Paul Stewart and Philip Conner, European and US heads of real estate research at Barings respectively, wrote:
“Store-based retailers will be most directly exposed—after hotels—to the fallout, and in the near term will likely lose market share to online platforms. Whether this proves temporary or accelerates the ongoing shift toward non-store purchases is difficult to predict, but it clearly adds to the challenging environment facing brick-and-mortar stores.
“Demand for industrial and office space should be somewhat insulated near term, but we expect businesses and investors will retreat to the sidelines until the outlook for the economy is less uncertain. Leasing activity is expected to slow, but the bigger impact could be felt in the transaction market, where investors are likely to delay committing to new acquisitions.
“In Europe, the region’s export-orientated economy was already beginning to struggle on the back of rising global trade tensions. The problem is now amplified by the outbreak. Oxford Economics recently downgraded their GDP forecasts to just 0.8% for 2020, with the impact to be felt as soon as Q1. The most impacted real estate sectors will likely be those that are travel, tourism and trade orientated—hotels, serviced apartments, restaurants, leisure, sea and airport logistics immediately spring to mind; supply chain disruption will impact retail, should the crisis persist. But e-commerce might see a boost to the benefit of urban logistics operators, should consumption shift away from public spaces.”
Italy has suffered most in Europe, and Milan has suffered most in Italy. Milan was the first location in Europe were coronavirus reached. However, the downside impact on real estate is probably more limited because reduced property market transparency and liquidity tends to heavily insulate Italian property valuations from short-term macro volatility, says Stewart and Conner.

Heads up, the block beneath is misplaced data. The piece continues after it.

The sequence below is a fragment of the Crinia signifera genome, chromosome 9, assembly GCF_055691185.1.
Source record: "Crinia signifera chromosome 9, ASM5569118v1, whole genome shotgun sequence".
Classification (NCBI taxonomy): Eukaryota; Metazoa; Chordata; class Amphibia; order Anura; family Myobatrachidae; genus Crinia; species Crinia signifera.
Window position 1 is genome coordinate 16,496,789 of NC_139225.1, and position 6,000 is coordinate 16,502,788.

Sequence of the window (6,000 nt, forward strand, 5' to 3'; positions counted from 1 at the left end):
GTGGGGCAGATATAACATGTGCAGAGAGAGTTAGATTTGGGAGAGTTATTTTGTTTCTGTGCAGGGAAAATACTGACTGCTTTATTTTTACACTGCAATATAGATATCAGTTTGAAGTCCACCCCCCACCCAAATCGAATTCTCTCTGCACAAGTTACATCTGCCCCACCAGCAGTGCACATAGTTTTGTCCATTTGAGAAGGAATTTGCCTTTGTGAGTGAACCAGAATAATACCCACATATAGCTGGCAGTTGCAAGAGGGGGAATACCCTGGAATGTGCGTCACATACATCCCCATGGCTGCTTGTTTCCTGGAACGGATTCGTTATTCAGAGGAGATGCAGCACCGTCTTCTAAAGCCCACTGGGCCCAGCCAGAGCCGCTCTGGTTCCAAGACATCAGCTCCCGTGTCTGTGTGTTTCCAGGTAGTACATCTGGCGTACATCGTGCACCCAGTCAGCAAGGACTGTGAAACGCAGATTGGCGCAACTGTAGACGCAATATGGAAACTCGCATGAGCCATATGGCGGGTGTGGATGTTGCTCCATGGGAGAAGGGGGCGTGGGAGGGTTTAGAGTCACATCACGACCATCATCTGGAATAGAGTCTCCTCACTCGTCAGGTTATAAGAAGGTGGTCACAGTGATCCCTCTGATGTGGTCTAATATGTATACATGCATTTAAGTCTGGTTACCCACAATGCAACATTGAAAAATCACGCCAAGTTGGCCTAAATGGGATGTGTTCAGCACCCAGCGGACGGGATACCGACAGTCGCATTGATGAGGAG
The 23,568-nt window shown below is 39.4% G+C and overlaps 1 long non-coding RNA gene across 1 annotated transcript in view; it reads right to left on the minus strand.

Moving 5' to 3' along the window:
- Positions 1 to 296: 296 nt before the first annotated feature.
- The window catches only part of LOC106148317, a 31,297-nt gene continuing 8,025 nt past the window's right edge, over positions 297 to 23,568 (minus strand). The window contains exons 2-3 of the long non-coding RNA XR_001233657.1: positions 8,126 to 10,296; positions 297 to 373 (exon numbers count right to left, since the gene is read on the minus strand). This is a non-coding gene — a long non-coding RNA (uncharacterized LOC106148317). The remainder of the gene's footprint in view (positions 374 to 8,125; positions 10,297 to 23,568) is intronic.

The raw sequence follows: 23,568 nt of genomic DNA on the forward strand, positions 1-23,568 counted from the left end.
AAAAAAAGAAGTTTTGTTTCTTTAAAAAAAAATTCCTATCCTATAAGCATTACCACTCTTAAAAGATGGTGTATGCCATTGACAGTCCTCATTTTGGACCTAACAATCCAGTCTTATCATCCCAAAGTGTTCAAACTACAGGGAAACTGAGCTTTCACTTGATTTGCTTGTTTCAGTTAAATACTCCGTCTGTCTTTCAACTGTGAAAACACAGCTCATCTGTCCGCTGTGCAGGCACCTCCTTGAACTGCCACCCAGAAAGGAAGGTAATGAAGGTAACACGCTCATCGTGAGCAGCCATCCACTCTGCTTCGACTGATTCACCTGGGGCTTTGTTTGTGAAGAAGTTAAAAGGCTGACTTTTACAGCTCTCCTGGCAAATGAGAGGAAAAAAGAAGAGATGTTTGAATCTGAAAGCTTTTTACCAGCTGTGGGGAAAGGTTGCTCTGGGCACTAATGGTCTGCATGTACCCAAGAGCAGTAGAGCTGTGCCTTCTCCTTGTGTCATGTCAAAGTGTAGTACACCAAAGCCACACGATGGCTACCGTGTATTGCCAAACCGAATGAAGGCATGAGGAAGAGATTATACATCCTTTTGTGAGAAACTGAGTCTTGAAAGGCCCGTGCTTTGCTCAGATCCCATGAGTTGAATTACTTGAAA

Paul Stewart and Philip Conner added:
“Germany, Sweden and the Netherlands are all export growth engines and exposed to the global economy. Should yet more QE arrive via the ECB, that has tended to be more supportive of the best ‘bond-like’ core real estate asset prices in the past, less so for secondary stock. Prime property yields could actually tighten even further across all the major European cities—probably ex retail assets where pricing looks soft across the board. Another possible under appreciated vulnerability, albeit a small one, could be Helsinki. While the Chinese travel numbers lag behind other larger European cities in sheer quantum, great efforts have been made in recent years to grow the location as hub for Asian travelers seeking streamlined European visa applications. Overnight and two-day stays are increasingly common, and thus hotel and retail might struggle in the coming weeks here.
“The commercial real estate sector is fortunate to some degree, in that property market fundamentals are generally healthy across most sectors and markets, and lower interest rates should help to support asset values and demand for cash-flowing assets. But in the near term we expect a flight to high quality, core properties.”